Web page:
Interesting article in the Washington Post about Toya Graham beating her sixteen year old son upside the head in front of the whole world. In the article the writer, Stacey Patton states that the type of beating Ms. Graham inflicted on her son originated with white supremacy.
It’s not surprising that a black mother in Baltimore who chased down, cursed and beat her 16-year-old son in the middle of a riot has been called a hero. In this country, when black mothers fulfill stereotypes of mammies, angry and thwarting resistance to a system designed to kill their children, they get praised.
“He gave me eye contact,” Toya Graham told CBS News. “And at that point, you know, not even thinking about cameras or anything like that — that’s my only son and at the end of the day, I don’t want him to be a Freddie Gray. Is he the perfect boy? No he’s not, but he’s mine.”
In other words, Graham’s message to America is: I will teach my black son not to resist white supremacy so he can live.
The kind of violent discipline Graham unleashed on her son did not originate with her, or with my adoptive mother who publicly beat me when I was a child, or with the legions of black parents who equate pain with protection and love. The beatings originated with white supremacy, a history of cultural and physical violence that devalues black life at every turn. From slavery through Jim Crow, from the school-to-prison pipeline, the innocence and protection of black children has always been a dream deferred.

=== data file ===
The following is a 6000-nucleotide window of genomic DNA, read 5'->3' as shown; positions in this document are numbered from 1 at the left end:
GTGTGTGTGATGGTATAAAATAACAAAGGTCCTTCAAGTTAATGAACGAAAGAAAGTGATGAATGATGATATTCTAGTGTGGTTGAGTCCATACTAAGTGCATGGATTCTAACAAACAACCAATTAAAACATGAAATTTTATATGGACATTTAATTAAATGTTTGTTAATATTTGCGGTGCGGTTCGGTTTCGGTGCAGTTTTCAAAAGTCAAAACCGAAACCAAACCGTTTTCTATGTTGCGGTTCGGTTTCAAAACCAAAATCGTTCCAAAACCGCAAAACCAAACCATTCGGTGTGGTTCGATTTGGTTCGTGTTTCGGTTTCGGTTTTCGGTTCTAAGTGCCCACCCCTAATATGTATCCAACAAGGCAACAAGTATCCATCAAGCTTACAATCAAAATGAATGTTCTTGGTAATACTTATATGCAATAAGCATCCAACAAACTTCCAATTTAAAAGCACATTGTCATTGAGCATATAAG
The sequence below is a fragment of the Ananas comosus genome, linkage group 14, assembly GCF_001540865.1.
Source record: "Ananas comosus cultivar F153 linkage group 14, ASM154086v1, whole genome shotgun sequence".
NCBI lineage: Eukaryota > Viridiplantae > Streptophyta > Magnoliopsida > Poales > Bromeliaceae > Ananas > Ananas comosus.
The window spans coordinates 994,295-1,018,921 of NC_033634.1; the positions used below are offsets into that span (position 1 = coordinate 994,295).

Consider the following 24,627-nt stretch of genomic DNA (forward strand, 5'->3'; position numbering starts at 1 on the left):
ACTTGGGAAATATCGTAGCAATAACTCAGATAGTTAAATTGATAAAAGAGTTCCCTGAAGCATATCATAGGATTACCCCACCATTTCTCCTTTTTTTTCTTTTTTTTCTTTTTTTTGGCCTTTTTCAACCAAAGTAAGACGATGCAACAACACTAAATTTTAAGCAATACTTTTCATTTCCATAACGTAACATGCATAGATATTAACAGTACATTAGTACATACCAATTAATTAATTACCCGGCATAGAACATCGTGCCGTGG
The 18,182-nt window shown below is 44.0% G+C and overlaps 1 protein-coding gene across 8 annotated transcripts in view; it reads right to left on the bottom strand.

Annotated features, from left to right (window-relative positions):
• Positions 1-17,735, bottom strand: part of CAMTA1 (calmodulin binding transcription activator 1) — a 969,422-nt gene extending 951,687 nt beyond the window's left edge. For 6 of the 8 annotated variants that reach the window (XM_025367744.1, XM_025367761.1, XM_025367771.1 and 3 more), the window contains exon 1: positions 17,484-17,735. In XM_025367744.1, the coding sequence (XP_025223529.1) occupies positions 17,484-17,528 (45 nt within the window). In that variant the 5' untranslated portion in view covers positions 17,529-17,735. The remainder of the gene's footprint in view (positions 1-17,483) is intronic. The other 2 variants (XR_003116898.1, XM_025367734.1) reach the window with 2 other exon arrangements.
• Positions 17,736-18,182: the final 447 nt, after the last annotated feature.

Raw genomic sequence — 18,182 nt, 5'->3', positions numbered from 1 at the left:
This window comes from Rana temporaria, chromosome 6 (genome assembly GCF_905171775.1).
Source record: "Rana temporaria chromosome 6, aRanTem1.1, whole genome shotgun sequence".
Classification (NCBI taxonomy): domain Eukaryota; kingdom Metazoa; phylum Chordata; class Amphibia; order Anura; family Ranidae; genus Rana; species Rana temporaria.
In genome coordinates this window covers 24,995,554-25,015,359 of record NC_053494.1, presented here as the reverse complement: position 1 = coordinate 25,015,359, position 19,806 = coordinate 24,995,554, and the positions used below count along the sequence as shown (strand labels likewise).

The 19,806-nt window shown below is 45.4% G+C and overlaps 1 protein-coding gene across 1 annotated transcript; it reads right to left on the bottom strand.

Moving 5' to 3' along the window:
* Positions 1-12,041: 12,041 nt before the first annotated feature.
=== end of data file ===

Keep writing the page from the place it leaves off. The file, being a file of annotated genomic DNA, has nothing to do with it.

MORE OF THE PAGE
I can understand what Ms. Patton is saying about how the beatings started during slavery. I’ve always wondered why black parents beating the hell out of their children would want to continue this tradition. I had my share of spankings, not beatings, when I was a youngster. But during times like the Baltimore unrest on Monday I don’t blame Toya Graham. Who wants to see their child on tv throwing rocks at the police? Or watching your child looting stores and carrying out a case of soda like I saw on Monday. Ms. Graham’s son could have been killed by the police. That young man is lucky the police used restraint despite all the rioting and looting that went on in Baltimore. Would Ms. Graham been better off telling her son to sit down on the curb and take a time out?
The problem is that Graham’s actions do not assure that her son, and legions like him, will survive childhood. Recall the uncle who in 2011 posted a video recording of himself beating his teenage nephew for posting gang messages on Facebook. Acting out of love and fear for his life, he whipped the teen, but months later he was found dead anyway.
Praising Graham distracts from a hard truth: It doesn’t matter how black children behave – whether they throw rocks at the police, burn a CVS, join gangs, walk home from the store with candy in their pocket, listen to rap music in a car with friends, play with a toy gun in a park, or simply make eye contact with a police officer – they risk being killed and blamed for their own deaths because black youths are rarely viewed as innocent or worthy of protection.